HISTORY

Main articles: History of Azad Kashmir
Kashmir
and 1947 Poonch Rebellion Map of the entire Kashmir
Kashmir
region

At the time of the Partition of India
India
in 1947, the British abandoned their suzerainty over the princely states , which were left with the options of joining India
India
or Pakistan
Pakistan
or remaining independent. Hari Singh , the maharaja of Jammu and Kashmir, wanted his state to remain independent. Muslims in Western Jammu province (current day Azad Kashmir) and the Frontier Districts Province (current day Gilgit-Baltistan ) had wanted to join Pakistan
Pakistan
.

In Spring 1947, an uprising against the Maharaja
Maharaja
broke out in Poonch , an area bordering the Rawalpindi division of West Punjab . Maharaja's administration is said to have started levying punitive taxes on the peasantry which provoked a local revolt and the administration resorted to brutal suppression. The area's population, swelled by recently demobilised soldiers following World War II
World War II
, rebelled against the Maharaja's forces and gained control of almost the entire district. Following this victory, the pro-Pakistan chieftains of the western districts of Muzaffarabad , Poonch and Mirpur proclaimed a provisional Azad Jammu and Kashmir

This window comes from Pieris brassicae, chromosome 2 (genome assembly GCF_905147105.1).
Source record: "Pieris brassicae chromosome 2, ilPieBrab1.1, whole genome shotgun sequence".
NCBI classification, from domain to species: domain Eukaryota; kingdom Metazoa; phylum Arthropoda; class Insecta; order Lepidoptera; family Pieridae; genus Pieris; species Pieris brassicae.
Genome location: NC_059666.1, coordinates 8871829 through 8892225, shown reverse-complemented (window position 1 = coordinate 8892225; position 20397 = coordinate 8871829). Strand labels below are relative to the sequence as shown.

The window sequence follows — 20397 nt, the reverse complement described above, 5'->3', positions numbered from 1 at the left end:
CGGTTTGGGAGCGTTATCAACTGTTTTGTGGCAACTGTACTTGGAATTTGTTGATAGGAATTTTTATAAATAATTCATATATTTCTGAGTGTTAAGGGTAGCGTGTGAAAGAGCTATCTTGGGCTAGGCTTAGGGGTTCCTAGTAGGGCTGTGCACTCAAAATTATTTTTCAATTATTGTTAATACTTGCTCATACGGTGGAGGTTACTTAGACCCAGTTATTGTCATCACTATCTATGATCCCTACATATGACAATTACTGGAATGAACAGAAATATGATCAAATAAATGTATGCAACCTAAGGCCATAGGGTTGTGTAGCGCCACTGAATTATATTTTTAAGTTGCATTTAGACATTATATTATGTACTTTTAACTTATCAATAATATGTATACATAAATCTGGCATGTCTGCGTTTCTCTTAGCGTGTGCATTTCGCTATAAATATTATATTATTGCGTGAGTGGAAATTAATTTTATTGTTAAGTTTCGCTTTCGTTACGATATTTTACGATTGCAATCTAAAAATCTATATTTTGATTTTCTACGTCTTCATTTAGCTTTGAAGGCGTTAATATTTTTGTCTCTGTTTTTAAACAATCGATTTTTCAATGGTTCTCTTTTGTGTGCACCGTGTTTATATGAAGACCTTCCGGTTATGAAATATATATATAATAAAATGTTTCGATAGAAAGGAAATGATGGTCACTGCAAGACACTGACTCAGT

Kashmir
government in Rawalpindi on October 3, 1947. Khwaja Ghulam Nabi Gilkar , under the assumed name "Mr. Anwar," issued a proclamation in the name of the provisional government in Muzaffarabad . However, this government quickly fizzled out with the arrest of Anwar in Srinagar. On October 24, a second provisional government of Azad Kashmir
Kashmir
was established at Palandri under the leadership of Sardar Ibrahim
Sardar Ibrahim
.

On October 21, several thousand Pashtun tribesmen from North-West Frontier Province poured into Jammu and Kashmir
Kashmir
to liberate it from the Maharaja's rule. They were led by experienced military leaders and were equipped with modern arms. The Maharaja's crumbling forces were unable to withstand the onslaught. The raiders captured the towns of Muzaffarabad and Baramulla , the latter 20 miles (32 km) northwest of the state capital Srinagar
Srinagar
. On October 24, the Maharaja
Maharaja
requested military assistance from India, which responded that it was unable to help him unless he acceded to India. Accordingly, on October 26, 1947, Maharaja
Maharaja
Hari Singh signed an Instrument of Accession , handing over control of defence, external affairs and communications to the Government of India
India
in return for military aid. Indian troops were immediately airlifted into Srinagar. Pakistan
Pakistan
intervened subsequently. Fighting ensued between the Indian and Pakistani armies, with the two areas of control more or less stabilised around what is now known as the " Line of Control ".

India
India
later approached the United Nations, asking it to resolve the dispute, and resolutions were passed in favour of the holding of a plebiscite with regard to Kashmir's future. However, no such plebiscite has ever been held on either side, since there was a precondition which required the withdrawal of the Pakistani Army along with the non-state elements and the subsequent partial withdrawal of the Indian Army. from the parts of Kashmir